Important to document is the reason why you took a certain decision, in the future, when you want to change, you need to reassess the reasons before changing the decision.
BeBH65. (only an investment enthusiast, not a financial adviser, perform your due diligence). | Have a look at https://www.bogleheads.org/wiki/Outline_of_Non-US_domiciles

Sinsji
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Re: Personal Investment Policy Statement - please review

Post by Sinsji » Tue Aug 13, 2019 7:13 am

Hey for my education: why do you split the bond portion into 15% EURO hedged and 15% dollar?

My assumption is you don't know how both currencies will develop and you spread your bets :?:
Or is it related to where you (intend) to live?

DecumulatorDoc
Posts: 126
Joined: Sun Jan 28, 2018 7:48 am

Re: Personal Investment Policy Statement - please review

Post by DecumulatorDoc » Tue Aug 13, 2019 8:01 am

Every IPS is different and tailored to the individual. I prefer the big picture, 30,000 foot view and have always limited my IPS to one page. I understand why yours is more detailed with added twist of foreign currency and foreign tax implications not familiar to everyone.

Its yours and should serve you well. I applaud you. Enjoy Croatia, and good luck to your national football team in the next World Cup! :sharebeer

Topic Author
balt
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Joined: Thu Mar 23, 2017 12:20 pm

Re: Personal Investment Policy Statement - please review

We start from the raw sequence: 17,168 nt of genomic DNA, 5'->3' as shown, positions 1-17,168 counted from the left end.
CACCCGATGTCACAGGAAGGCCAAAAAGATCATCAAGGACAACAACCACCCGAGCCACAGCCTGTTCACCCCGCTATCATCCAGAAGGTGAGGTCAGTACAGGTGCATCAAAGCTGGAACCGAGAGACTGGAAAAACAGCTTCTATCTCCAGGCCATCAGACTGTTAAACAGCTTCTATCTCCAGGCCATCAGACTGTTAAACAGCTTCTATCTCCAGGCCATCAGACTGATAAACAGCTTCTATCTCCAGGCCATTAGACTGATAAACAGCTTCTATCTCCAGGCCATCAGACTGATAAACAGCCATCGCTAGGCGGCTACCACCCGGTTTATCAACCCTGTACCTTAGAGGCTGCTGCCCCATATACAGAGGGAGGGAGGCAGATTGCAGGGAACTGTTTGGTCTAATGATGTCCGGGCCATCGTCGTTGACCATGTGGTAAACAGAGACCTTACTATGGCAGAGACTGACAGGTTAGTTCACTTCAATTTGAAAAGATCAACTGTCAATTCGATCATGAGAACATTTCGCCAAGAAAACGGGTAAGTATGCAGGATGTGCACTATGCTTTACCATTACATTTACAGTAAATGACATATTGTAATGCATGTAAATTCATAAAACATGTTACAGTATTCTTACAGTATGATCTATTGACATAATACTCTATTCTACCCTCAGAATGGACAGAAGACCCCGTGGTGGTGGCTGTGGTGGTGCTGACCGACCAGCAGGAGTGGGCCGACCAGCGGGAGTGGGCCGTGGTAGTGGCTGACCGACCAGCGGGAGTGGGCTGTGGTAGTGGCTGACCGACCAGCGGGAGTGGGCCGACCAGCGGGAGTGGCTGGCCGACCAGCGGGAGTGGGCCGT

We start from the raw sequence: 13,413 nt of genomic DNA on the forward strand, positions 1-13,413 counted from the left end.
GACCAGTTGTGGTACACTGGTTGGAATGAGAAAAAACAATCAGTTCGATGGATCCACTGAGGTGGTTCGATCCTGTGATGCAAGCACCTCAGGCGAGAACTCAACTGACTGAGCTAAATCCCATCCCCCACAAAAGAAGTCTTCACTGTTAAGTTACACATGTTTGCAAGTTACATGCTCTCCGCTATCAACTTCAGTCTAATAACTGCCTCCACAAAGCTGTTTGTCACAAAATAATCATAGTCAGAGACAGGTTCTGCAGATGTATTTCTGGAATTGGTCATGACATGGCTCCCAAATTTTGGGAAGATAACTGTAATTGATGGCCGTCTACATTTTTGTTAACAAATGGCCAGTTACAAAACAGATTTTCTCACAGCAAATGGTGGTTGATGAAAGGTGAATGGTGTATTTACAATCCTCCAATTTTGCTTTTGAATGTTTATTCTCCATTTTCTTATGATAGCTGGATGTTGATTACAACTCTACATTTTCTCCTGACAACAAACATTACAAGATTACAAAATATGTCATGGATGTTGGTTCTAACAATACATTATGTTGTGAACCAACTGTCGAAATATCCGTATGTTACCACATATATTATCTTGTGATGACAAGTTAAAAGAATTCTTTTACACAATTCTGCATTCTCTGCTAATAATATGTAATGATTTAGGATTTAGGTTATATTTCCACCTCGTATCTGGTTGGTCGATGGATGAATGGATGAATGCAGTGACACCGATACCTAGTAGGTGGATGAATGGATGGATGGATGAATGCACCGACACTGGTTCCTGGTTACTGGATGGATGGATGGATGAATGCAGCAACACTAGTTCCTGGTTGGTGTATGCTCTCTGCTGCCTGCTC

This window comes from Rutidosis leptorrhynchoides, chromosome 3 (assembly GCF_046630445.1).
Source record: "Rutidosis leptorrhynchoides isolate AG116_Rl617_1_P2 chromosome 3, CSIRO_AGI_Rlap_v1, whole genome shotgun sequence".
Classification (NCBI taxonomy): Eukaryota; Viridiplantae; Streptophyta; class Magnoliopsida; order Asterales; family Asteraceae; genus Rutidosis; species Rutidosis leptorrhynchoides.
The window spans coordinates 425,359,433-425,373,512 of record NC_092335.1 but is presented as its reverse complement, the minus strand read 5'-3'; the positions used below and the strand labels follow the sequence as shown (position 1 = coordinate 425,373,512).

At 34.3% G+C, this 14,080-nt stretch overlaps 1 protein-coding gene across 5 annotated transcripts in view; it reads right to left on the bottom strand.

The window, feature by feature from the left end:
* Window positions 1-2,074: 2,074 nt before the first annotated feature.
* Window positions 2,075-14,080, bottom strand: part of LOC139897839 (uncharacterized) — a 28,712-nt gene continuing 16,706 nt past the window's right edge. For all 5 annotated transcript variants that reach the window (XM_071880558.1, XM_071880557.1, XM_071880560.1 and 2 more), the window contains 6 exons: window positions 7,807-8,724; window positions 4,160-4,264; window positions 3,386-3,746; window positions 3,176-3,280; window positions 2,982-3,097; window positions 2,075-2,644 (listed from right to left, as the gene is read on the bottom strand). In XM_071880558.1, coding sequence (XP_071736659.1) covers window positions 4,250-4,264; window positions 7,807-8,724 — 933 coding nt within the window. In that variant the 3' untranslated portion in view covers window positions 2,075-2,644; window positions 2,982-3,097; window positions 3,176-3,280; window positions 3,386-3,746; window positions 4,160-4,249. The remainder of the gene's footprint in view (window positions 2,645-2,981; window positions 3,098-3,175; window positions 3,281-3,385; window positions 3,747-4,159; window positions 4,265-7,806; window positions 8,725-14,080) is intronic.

Post by balt » Tue Aug 13, 2019 8:15 am

Sinsji wrote:
Tue Aug 13, 2019 7:13 am
Hey for my education: why do you split the bond portion into 15% EURO hedged and 15% dollar?

My assumption is you don't know how both currencies will develop and you spread your bets :?:
Or is it related to where you (intend) to live?
I am not sure where I am going to live in the future - in the past couple of years I was split between Europe and Asia, and that is the main reason for the EUR/USD split. If I would be committed to Europe long term, I would lean towards Euro.

Topic Author
balt
Posts: 6
Joined: Thu Mar 23, 2017 12:20 pm

Re: Personal Investment Policy Statement - please review

Post by balt » Tue Aug 13, 2019 8:17 am

DecumulatorDoc wrote:
Tue Aug 13, 2019 8:01 am
Every IPS is different and tailored to the individual. I prefer the big picture, 30,000 foot view and have always limited my IPS to one page. I understand why yours is more detailed with added twist of foreign currency and foreign tax implications not familiar to everyone.